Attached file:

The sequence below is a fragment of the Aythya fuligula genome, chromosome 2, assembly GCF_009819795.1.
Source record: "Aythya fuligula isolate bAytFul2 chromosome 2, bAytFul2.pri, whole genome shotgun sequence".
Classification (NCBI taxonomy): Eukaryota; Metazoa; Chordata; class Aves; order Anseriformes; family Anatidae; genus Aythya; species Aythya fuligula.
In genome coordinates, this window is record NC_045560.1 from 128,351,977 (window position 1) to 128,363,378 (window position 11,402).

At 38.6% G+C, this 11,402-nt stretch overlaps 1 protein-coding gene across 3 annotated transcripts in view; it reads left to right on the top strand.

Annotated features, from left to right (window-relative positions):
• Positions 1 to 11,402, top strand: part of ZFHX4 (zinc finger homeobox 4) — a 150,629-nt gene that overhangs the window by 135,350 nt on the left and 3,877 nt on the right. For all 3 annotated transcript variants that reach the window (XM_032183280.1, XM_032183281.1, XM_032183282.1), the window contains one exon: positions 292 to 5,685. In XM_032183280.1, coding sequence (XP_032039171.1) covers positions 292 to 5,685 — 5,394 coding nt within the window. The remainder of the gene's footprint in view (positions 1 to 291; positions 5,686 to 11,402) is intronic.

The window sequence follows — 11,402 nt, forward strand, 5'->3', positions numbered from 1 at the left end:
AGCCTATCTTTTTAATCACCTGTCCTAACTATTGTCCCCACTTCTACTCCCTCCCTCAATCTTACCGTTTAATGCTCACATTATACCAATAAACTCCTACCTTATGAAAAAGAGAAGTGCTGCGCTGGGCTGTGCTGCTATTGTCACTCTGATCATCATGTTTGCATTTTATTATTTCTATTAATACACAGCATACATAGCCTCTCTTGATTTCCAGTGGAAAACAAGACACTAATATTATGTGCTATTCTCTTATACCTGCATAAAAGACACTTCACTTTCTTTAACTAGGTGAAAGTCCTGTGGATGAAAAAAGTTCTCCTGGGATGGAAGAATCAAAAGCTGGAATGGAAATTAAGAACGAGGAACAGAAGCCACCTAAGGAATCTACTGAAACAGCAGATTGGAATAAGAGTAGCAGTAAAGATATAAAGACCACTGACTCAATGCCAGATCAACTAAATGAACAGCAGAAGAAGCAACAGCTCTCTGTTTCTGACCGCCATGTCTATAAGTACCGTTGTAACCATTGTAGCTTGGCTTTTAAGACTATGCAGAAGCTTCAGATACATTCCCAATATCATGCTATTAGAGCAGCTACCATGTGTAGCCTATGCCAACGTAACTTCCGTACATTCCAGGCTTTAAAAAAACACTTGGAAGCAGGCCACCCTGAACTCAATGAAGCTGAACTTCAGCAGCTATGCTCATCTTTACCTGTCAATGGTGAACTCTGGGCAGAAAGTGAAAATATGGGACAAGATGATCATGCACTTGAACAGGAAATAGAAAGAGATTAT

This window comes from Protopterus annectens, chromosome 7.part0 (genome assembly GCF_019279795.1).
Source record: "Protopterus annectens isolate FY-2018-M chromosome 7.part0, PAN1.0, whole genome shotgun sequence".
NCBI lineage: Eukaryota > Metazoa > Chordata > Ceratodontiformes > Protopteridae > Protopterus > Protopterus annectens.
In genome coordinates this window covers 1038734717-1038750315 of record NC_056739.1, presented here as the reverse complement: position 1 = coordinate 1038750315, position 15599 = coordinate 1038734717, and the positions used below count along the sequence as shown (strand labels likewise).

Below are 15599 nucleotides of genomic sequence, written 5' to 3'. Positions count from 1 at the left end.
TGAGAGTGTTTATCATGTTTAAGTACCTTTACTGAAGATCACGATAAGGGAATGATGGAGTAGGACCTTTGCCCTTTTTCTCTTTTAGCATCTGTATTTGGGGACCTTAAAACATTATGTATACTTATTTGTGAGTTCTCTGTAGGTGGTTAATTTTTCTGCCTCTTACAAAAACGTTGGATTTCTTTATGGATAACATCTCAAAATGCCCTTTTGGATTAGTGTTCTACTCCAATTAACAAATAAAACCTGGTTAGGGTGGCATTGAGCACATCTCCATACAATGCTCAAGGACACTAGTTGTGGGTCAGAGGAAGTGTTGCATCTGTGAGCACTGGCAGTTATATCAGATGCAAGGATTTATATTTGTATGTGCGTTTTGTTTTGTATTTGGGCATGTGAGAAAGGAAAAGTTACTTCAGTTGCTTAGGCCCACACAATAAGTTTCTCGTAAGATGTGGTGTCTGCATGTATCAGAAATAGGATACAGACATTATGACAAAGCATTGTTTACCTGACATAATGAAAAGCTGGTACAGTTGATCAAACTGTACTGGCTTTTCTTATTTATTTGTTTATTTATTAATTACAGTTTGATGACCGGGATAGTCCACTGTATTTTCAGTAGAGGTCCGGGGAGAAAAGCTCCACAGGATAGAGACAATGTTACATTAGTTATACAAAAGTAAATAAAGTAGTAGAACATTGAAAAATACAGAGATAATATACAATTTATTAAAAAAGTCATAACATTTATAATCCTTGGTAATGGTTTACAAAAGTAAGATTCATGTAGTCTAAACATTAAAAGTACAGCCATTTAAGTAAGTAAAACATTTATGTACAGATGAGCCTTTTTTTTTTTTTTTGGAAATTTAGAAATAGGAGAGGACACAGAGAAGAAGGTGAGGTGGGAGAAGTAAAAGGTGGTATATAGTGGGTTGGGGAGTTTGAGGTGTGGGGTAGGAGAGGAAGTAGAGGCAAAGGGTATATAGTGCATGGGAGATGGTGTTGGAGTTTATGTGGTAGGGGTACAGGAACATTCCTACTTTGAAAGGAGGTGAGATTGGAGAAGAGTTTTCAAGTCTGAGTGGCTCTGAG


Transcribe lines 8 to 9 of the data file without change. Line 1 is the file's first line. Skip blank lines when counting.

The window sequence follows — 11,402 nt, forward strand, 5'->3', positions numbered from 1 at the left end:
AGCCTATCTTTTTAATCACCTGTCCTAACTATTGTCCCCACTTCTACTCCCTCCCTCAATCTTACCGTTTAATGCTCACATTATACCAATAAACTCCTACCTTATGAAAAAGAGAAGTGCTGCGCTGGGCTGTGCTGCTATTGTCACTCTGATCATCATGTTTGCATTTTATTATTTCTATTAATACACAGCATACATAGCCTCTCTTGATTTCCAGTGGAAAACAAGACACTAATATTATGTGCTATTCTCTTATACCTGCATAAAAGACACTTCACTTTCTTTAACTAGGTGAAAGTCCTGTGGATGAAAAAAGTTCTCCTGGGATGGAAGAATCAAAAGCTGGAATGGAAATTAAGAACGAGGAACAGAAGCCACCTAAGGAATCTACTGAAACAGCAGATTGGAATAAGAGTAGCAGTAAAGATATAAAGACCACTGACTCAATGCCAGATCAACTAAATGAACAGCAGAAGAAGCAACAGCTCTCTGTTTCTGACCGCCATGTCTATAAGTACCGTTGTAACCATTGTAGCTTGGCTTTTAAGACTATGCAGAAGCTTCAGATACATTCCCAATATCATGCTATTAGAGCAGCTACCATGTGTAGCCTATGCCAACGTAACTTCCGTACATTCCAGGCTTTAAAAAAACACTTGGAAGCAGGCCACCCTGAACTCAATGAAGCTGAACTTCAGCAGCTATGCTCATCTTTACCTGTCAATGGTGAACTCTGGGCAGAAAGTGAAAATATGGGACAAGATGATCATGCACTTGAACAGGAAATAGAAAGAGATTAT